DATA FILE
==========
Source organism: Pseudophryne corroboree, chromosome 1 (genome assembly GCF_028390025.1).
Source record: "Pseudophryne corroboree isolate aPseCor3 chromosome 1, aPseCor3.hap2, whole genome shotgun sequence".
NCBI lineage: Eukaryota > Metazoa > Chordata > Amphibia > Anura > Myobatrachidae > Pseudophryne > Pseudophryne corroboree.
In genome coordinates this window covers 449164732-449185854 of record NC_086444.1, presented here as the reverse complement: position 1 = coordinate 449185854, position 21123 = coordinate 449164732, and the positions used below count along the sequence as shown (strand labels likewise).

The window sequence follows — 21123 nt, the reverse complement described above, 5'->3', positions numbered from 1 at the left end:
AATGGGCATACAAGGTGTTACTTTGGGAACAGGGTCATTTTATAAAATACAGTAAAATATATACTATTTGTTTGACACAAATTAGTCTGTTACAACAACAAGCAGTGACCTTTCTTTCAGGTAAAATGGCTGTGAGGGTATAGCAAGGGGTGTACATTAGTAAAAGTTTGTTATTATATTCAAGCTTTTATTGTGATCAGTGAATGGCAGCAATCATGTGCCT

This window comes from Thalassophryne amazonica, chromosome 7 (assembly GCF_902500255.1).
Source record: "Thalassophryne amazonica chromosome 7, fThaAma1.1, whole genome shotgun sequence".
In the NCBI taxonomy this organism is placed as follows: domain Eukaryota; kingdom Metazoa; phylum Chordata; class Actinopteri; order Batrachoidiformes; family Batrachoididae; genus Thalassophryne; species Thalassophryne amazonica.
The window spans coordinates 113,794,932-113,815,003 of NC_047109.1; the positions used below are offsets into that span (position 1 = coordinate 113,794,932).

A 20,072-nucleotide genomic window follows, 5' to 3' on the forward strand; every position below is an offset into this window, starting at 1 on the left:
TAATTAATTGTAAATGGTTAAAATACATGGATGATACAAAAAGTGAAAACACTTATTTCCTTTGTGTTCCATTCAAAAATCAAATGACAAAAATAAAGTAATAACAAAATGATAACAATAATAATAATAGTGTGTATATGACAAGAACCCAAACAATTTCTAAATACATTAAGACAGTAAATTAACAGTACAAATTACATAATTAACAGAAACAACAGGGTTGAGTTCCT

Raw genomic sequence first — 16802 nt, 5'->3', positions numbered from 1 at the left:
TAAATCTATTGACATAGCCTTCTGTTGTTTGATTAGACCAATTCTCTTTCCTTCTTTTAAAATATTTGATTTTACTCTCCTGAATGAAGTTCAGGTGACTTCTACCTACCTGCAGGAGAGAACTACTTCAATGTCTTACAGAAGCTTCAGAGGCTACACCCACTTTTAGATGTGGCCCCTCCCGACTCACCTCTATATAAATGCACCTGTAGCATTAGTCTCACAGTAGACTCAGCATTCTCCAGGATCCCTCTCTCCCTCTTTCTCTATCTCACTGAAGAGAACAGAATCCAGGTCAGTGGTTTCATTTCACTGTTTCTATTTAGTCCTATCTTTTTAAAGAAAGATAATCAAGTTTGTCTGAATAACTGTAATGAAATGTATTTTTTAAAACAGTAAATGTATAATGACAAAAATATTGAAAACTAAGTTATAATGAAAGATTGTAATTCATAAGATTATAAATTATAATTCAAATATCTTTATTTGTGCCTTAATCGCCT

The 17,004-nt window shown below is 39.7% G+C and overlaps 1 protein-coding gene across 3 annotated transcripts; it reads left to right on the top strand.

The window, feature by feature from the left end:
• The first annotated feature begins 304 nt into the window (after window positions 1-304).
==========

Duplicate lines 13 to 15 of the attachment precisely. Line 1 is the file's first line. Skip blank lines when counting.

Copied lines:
Raw genomic sequence first — 16802 nt, 5'->3', positions numbered from 1 at the left:
TAAATCTATTGACATAGCCTTCTGTTGTTTGATTAGACCAATTCTCTTTCCTTCTTTTAAAATATTTGATTTTACTCTCCTGAATGAAGTTCAGGTGACTTCTACCTACCTGCAGGAGAGAACTACTTCAATGTCTTACAGAAGCTTCAGAGGCTACACCCACTTTTAGATGTGGCCCCTCCCGACTCACCTCTATATAAATGCACCTGTAGCATTAGTCTCACAGTAGACTCAGCATTCTCCAGGATCCCTCTCTCCCTCTTTCTCTATCTCACTGAAGAGAACAGAATCCAGGTCAGTGGTTTCATTTCACTGTTTCTATTTAGTCCTATCTTTTTAAAGAAAGATAATCAAGTTTGTCTGAATAACTGTAATGAAATGTATTTTTTAAAACAGTAAATGTATAATGACAAAAATATTGAAAACTAAGTTATAATGAAAGATTGTAATTCATAAGATTATAAATTATAATTCAAATATCTTTATTTGTGCCTTAATCGCCT

The 17,004-nt window shown below is 39.7% G+C and overlaps 1 protein-coding gene across 3 annotated transcripts; it reads left to right on the top strand.